Safety and Efficacy of PEG-Encapsulated Islet Allografts Implanted in Type I Diabetic Recipients
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|ClinicalTrials.gov Identifier: NCT00260234|
Recruitment Status : Terminated (Stopped in December 2007)
First Posted : December 1, 2005
Last Update Posted : September 9, 2014
|Condition or disease||Intervention/treatment||Phase|
|Diabetes Mellitus, Type 1||Biological: Allogeneic Cultured Islet Cells (human); Encapsulated||Phase 1 Phase 2|
Allogeneic Cultured Islet Cells (human, Novocell); Encapsulated in Polyethylene Glycol; Administered Subcutaneously are a combination biologic and device product in which the pharmacologically active agent is human insulin that is released from the functional islet cells by natural production and release, stimulated by control mechanisms in response to blood glucose concentrations. The device component is a uniform and conformal polymer coating around each islet. Islet cells are isolated from multiple human pancreases procured from human organ donors who meet a specific human donor profile established by the UNOS and the FDA's requirements for Good Tissue Practices. Because the pancreases used for islet cell isolation are not intended for whole-organ transplantation, specific procurement, surgical removal, packaging and shipping protocols are provided by Novocell, Inc. to the Organ Procurement Organizations.
The primary outcome is demonstration that encapsulated islet allografts can be implanted safely in the subcutaneous tissues without the use of long-term immunosuppression. The expected functional outcomes from the implantation of the encapsulated islets are significant reductions in the average blood glucose daily glycemic excursions and in insulin requirements as well as significant increases in C-peptide levels in response to meal challenges. The ultimate expected outcome is that patients who receive these implants will have reduced hemoglobin A1c levels that may be associated with reduced long-term diabetic complications. An important outcome should be reduction in hypoglycemic episodes and crises with significantly functioning grafts without having the risks associated with hepatic portal vein infusion and long-term immunosuppression.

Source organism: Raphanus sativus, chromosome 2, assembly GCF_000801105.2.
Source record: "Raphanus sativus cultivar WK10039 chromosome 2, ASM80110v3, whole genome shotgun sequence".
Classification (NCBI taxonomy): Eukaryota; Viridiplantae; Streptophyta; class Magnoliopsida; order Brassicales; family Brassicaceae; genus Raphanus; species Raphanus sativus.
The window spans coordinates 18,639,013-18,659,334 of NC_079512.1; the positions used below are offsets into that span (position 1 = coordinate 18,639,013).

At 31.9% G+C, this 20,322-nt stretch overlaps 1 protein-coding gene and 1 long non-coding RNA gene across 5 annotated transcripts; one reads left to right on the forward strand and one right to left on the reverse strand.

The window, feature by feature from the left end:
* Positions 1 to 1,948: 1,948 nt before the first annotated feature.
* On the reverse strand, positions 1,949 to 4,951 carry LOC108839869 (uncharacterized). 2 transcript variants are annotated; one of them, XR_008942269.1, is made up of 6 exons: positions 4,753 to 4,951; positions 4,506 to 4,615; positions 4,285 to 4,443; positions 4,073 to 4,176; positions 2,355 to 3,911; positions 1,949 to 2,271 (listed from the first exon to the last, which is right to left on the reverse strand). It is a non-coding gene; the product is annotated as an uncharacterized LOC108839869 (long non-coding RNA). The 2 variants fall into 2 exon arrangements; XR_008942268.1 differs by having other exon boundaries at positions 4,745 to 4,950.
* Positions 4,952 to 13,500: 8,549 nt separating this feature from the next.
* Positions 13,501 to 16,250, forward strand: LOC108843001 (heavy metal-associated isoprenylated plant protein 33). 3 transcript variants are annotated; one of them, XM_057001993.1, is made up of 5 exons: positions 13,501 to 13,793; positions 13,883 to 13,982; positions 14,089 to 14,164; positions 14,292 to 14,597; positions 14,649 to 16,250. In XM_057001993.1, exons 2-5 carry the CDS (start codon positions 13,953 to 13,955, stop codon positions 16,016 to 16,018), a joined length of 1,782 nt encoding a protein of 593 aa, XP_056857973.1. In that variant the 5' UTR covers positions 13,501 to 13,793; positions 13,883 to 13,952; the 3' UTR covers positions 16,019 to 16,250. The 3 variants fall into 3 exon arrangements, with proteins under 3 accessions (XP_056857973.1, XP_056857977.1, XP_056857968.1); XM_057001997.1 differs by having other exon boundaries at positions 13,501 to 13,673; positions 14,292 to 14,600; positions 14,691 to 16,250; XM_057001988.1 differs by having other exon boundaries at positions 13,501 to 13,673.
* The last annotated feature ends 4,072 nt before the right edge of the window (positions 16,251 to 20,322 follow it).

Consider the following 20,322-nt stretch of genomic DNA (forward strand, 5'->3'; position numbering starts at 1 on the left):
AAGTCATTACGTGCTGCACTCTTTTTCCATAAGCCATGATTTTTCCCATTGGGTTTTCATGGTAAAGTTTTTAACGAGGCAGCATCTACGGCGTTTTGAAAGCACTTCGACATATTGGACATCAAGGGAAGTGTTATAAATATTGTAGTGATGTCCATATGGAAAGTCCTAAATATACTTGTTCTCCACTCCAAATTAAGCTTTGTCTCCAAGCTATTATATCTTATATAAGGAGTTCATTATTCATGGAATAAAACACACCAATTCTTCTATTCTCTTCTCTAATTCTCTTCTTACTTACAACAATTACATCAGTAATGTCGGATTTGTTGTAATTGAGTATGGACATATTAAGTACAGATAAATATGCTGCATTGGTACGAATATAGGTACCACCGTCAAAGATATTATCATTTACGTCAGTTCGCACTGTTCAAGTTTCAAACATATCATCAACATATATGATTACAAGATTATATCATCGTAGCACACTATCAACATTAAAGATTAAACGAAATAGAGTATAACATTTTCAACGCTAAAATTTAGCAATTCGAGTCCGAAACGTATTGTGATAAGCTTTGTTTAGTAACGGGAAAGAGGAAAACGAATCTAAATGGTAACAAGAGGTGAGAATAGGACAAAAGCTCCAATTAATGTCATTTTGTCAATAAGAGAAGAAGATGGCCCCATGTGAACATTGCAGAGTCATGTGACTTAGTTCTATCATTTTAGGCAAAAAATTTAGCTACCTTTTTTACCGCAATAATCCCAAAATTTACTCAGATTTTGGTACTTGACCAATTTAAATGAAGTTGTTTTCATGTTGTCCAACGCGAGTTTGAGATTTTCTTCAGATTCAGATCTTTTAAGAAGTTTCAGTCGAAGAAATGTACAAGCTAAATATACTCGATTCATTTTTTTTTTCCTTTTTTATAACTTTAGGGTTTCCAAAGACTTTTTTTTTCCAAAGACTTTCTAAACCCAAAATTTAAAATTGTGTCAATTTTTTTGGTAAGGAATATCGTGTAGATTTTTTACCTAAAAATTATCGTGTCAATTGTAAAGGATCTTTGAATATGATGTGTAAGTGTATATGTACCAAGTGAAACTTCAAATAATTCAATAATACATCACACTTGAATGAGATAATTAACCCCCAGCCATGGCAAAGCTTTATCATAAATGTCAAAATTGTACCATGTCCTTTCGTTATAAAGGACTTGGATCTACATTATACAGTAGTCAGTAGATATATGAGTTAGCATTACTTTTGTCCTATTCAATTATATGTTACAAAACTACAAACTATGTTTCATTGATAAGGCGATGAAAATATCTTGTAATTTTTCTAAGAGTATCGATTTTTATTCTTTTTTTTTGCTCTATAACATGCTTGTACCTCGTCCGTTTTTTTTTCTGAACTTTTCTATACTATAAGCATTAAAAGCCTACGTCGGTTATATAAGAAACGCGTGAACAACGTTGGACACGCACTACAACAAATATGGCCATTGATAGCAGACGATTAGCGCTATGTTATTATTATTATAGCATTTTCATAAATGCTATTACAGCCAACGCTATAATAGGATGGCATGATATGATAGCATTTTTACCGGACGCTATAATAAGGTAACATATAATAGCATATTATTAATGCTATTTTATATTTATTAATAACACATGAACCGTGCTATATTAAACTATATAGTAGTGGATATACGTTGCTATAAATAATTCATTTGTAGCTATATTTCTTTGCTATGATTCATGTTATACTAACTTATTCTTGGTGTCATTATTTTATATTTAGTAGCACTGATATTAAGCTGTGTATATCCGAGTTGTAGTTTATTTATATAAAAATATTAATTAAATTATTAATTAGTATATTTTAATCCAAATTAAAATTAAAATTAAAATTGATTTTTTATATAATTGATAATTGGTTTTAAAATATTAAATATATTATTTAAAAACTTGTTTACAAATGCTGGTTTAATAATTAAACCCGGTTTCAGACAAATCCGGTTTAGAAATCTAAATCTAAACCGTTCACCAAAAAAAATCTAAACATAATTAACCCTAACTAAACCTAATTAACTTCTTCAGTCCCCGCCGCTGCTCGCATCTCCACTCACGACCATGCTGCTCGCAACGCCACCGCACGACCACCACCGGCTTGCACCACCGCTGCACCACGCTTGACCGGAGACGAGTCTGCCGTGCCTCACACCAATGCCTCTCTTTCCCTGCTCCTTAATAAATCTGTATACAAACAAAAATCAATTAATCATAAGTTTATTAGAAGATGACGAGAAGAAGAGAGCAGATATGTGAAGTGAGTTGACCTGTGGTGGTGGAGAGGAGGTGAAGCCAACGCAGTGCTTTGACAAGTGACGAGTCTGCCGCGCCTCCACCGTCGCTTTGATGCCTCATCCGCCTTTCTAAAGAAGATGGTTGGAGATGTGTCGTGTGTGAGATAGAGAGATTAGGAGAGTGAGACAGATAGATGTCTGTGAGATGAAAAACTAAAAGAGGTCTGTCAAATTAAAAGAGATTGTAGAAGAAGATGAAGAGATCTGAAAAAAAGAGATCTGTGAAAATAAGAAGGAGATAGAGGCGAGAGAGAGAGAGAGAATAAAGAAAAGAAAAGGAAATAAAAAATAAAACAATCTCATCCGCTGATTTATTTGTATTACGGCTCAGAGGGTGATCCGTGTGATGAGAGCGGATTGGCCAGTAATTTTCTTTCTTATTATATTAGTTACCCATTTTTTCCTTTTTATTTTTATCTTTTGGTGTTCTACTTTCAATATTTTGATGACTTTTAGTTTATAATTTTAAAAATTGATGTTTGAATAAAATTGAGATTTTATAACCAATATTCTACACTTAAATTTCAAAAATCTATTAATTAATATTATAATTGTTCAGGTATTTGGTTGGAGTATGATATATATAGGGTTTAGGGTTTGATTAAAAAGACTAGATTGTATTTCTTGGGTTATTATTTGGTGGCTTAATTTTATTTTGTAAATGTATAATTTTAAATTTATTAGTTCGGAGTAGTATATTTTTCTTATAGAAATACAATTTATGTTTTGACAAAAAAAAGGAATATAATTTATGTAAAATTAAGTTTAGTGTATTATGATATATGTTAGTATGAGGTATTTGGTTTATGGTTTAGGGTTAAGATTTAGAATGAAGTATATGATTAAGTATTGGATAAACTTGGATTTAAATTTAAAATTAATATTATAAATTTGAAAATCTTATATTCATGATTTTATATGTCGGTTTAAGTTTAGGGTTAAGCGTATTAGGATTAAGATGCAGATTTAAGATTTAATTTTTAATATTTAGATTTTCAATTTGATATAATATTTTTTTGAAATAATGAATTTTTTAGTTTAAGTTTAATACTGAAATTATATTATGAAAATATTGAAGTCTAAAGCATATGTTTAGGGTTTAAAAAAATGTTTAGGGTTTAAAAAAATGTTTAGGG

|Study Type :||Interventional (Clinical Trial)|
|Enrollment :||12 participants|
|Intervention Model:||Single Group Assignment|
|Masking:||None (Open Label)|
|Official Title:||A Single-Center Phase I/II Study Of Peg-Encapsulated Islet Allografts Implanted In Patients With Type I Diabetes|
|Study Start Date :||November 2005|
|Actual Primary Completion Date :||December 2007|
|Actual Study Completion Date :||December 2007|
|Experimental: PEG Islet Cells||Biological: Allogeneic Cultured Islet Cells (human); Encapsulated|
- Safety - will be evaluated by the incidence, grade, and type of adverse events, changes in laboratory parameters, evaluation of the implant site and physical exams.
- Efficacy - will be assessed by:
- Blood glucose levels
- Daily glycemic excursions
- Pre-prandial glucose levels
- Post-prandial glucose levels
- Glucose responses from OGTT (mg/dL and AUC:glucose
- Stimulated C-peptide levels from OGTT (ng/mL and
- HbA1c (%)
- Insulin requirements (units/day)
- Arginine stimulation tests
- Numbers of hypoglycemic and hyperglycemic episodes
- Functional duration - will be determined by stimulated C-peptide from OGTT.
To learn more about this study, you or your doctor may contact the study research staff using the contact information provided by the sponsor.
Please refer to this study by its ClinicalTrials.gov identifier (NCT number): NCT00260234
|United States, Texas|
|CHRISTUS Santa Rosa Transplant Institute|
|San Antonio, Texas, United States, 78229|
|Diabetes & Glandular Disease Research Associates, P.A.|
|San Antonio, Texas, United States, 78229|
|Principal Investigator:||Sherwyn Schwartz, M.D.||Diabetes & Glandular Disease Research Associates, P.A., San Antonio, TX|
|Principal Investigator:||Paraic Mulgrew, M.D.||CHRISTUS Santa Rosa Transplant Institute, San Antonio, TX|